In this podcast series, our portfolio managers at BNY Mellon Investment Management discuss strategies for the current market environment and beyond.
April 30, 2020
Q & A with Andrew Warwick
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Head of Product Strategy,
BNY Mellon Investment Management
Co-Lead Portfolio Manager,
Real Return Strategy,
Newton Investment Management
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All investments involve risk, including the possible loss of principal. No investment strategy or risk management technique can guarantee returns or eliminate risk in any market environment.
Investors should consider the investment objectives, risks, charges, and expenses of a mutual fund carefully before investing. Contact a financial advisor or visit im.bnymellon.com to obtain a prospectus, or summary prospectus, if available, that contains this and other information about the fund, and read it carefully before investing.
Past performance is not indicative of future results.
Bonds are subject to interest rate, credit, liquidity, call and market risks, to varying degrees. Generally, all other factors being equal, bond prices are inversely related to interest-rate changes and rate increases can cause price declines. Municipal income may be subject to state and local taxes for out-of-state residents. Some income may be subject to the federal alternative minimum tax for certain investors. Capital gains, if any, are taxable. Equities are subject to market, market sector, market liquidity, issuer, and investment style risks to varying degrees. Currencies are subject to the risk that those currencies will decline in value relative to a local currency, or, in the case of hedged positions, that the local currency will decline relative to the currency being hedged. Each of these risks could increase the fund’s volatility. Investing in foreign denominated and/or domiciled securities involves special risks, including changes in currency exchange rates, political, economic, and social instability, limited company information, differing auditing and legal standards, and less market liquidity. These risks generally are greater with emerging market countries. The use of derivatives involves risks different from, or possibly greater than, the risks associated with investing directly in the underlying assets. Derivatives can be highly volatile, illiquid, and difficult to value and there is the risk that changes in the value of a derivative held by the portfolio will not correlate with the underlying instruments or the portfolio's other investments. Short sales involve selling a security the portfolio does not own in anticipation that the security’s price will decline. Short sales may involve risk and leverage, and expose the portfolio to the risk that it will be required to buy the security sold short at a time when the security has appreciated in value, thus resulting in a loss. High yield bonds involve increased credit and liquidity risk than higher-rated bonds and are considered speculative in terms of the issuer’s ability to pay interest and repay principal on a timely basis. Mortgage-backed securities: Ginnie Maes and other securities backed by the full faith and credit of the United States are guaranteed only as to the timely payment of interest and principal when held to maturity. The market prices for such securities are not guaranteed and will fluctuate. Privately issued mortgage-related securities also are subject to credit risks associated with the underlying mortgage properties. These securities may be more volatile and less liquid than more traditional, government-backed debt securities. Small and midsized company stocks tend to be more volatile and less liquid than larger company stocks as these companies are less established and have more volatile earnings histories. Floating rate bank loans are often less liquid than other types of debt instruments. There is no assurance that the liquidation of any collateral from a secured bank loan would satisfy the borrower’s obligation, or that such collateral could be liquidated. Commodities contain heightened risk including market, political, regulatory, and natural conditions, and may not be suitable for all investors. Derivatives and commodity-linked derivatives involve risks different from, or possibly greater than, the risks associated with investing directly in the underlying assets. Derivatives can be highly volatile, illiquid, and difficult to value and there is the risk that changes in the value of a derivative held by the portfolio will not correlate with the underlying instruments or the portfolio's other investments. Commodity-linked derivative instruments may involve additional costs and risks such as commodity index volatility or factors affecting a particular industry or commodity, such as drought, floods, weather, livestock disease, embargoes, tariffs and international economic, political and regulatory developments. Risks of investing in real estate securities are similar to those associated with direct investments in real estate, including falling property values due to increasing vacancies or declining rents resulting from economic, legal, political or technological developments, lack of liquidity, limited diversification and sensitivity to certain economic factors such as interest rate changes and market recessions. Real estate investment trusts are subject to risk, such as poor performance by the manager, adverse changes to tax laws or failure to qualify for tax-free pass-through of income. Master Limited Partnership (MLP) investments involve risks that differ from investments in common stock, including risks related to limited control and limited rights to vote on matters affecting the MLP, risks related to potential conflicts of interest between the MLP and the MLP’s general partner, cash flow risks, dilution risks and risks related to the general partner’s right to require unit-holders to sell their common units at an undesirable time or price. Diversification cannot assure a profit or protect against loss.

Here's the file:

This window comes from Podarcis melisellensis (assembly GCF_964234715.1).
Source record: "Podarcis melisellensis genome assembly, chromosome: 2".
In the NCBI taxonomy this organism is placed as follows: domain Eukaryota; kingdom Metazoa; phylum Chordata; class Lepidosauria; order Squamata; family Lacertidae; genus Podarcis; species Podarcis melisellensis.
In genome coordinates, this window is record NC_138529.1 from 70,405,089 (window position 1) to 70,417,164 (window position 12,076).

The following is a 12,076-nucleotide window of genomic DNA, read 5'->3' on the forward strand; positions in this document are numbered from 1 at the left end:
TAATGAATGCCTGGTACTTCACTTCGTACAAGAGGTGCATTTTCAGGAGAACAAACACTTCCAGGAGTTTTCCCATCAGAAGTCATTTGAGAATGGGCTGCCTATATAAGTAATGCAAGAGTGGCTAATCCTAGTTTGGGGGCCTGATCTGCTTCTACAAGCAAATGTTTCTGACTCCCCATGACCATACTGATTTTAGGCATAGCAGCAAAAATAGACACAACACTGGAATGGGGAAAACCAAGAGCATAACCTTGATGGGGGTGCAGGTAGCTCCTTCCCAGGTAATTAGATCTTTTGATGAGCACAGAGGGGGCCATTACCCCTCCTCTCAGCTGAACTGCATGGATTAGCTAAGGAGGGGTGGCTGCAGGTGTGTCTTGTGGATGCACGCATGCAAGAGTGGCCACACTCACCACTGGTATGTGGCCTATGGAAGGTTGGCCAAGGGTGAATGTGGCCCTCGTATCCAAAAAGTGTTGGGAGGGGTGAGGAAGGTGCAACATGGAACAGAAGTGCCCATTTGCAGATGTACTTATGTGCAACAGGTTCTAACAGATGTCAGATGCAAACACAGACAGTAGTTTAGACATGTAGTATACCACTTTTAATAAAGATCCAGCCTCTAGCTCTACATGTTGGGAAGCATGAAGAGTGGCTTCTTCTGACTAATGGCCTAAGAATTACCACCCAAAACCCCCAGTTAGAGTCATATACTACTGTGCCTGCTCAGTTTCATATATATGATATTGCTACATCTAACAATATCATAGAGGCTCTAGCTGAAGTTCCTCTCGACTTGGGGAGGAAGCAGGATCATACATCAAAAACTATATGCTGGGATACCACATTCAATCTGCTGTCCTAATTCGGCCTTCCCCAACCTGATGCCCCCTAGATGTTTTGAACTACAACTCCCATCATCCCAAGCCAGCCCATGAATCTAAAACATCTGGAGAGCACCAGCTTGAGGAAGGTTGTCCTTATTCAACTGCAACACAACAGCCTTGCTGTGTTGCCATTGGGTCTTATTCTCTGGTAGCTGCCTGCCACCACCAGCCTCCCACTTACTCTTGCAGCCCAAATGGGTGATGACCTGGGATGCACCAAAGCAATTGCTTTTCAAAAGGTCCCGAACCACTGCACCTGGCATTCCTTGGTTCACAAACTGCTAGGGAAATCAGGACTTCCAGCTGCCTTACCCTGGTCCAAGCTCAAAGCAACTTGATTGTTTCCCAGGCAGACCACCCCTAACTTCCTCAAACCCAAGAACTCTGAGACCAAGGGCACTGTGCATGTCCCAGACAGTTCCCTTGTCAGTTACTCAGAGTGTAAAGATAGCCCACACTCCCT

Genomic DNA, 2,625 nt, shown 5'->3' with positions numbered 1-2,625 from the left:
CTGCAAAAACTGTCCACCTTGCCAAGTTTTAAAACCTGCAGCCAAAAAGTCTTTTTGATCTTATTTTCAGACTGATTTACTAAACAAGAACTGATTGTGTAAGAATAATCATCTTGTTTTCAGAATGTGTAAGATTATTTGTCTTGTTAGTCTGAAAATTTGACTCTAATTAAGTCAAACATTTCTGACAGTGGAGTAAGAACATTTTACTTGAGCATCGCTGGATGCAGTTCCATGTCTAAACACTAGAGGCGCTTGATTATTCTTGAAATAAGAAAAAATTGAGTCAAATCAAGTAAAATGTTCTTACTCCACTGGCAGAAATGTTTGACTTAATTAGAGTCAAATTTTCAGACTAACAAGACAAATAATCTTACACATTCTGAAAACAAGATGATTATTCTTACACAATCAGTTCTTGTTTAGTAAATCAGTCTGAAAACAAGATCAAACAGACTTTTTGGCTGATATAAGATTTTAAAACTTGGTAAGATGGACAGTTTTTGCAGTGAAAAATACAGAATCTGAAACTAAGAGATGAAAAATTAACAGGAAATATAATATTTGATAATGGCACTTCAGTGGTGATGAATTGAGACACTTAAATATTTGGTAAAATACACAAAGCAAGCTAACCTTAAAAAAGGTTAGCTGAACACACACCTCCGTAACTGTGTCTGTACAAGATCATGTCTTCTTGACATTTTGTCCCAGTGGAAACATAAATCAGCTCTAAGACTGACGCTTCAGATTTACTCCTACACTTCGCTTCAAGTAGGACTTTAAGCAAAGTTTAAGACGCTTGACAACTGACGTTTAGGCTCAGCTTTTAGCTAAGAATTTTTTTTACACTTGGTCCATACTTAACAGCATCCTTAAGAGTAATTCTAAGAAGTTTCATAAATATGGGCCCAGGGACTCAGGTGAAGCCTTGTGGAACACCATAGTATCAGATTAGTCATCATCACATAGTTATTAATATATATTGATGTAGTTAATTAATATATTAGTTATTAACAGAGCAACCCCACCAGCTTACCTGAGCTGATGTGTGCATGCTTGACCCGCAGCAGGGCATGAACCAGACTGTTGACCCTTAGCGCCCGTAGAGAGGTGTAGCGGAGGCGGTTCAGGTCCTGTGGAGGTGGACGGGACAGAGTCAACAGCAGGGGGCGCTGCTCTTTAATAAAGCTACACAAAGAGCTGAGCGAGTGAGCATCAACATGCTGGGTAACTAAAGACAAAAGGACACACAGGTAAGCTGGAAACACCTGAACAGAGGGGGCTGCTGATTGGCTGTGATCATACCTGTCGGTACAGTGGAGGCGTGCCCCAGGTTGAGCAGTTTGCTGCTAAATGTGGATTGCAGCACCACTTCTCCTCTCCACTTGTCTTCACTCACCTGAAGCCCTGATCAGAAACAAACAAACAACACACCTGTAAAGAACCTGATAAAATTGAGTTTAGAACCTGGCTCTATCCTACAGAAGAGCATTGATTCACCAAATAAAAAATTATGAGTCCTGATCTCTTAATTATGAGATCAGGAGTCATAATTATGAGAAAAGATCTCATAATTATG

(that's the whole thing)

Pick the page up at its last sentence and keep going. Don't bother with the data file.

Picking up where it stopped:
This communication has been distributed for informational purposes only. It is educational in nature and should not be considered as investment advice or a recommendation of any particular security strategy or investment product. Views expressed are those the author stated, do not reflect the views of other managers or the firm overall. Views are current as of the date of this communication and subject to change. Forecasts, estimates and certain information contained herein are based upon proprietary research and are subject to change without notice. Certain information has been obtained from sources believed to be reliable but not guaranteed.
Please consult a legal, tax or investment advisor in order to determine whether investment product or service is appropriate for a particular situation. All investments involve risk including the possible loss of principle. No part of this material may be reproduced in any form or referred to in any other publication, without express written permission. BNY Mellon Investment Management is one of the world’s leading investment organizations and one of the top U.S. Wealth Managers encompassing BNY Mellon’s affiliated investment management firms, wealth management organizations and global distribution companies. BNY Mellon is the corporate brand of the Bank of New York Mellon Corporation and may be also be used as a generic term to reference the corporation as a whole or it’s various subsidiaries generally. BNY Mellon Securities Corporation is a subsidiary of BNY Mellon.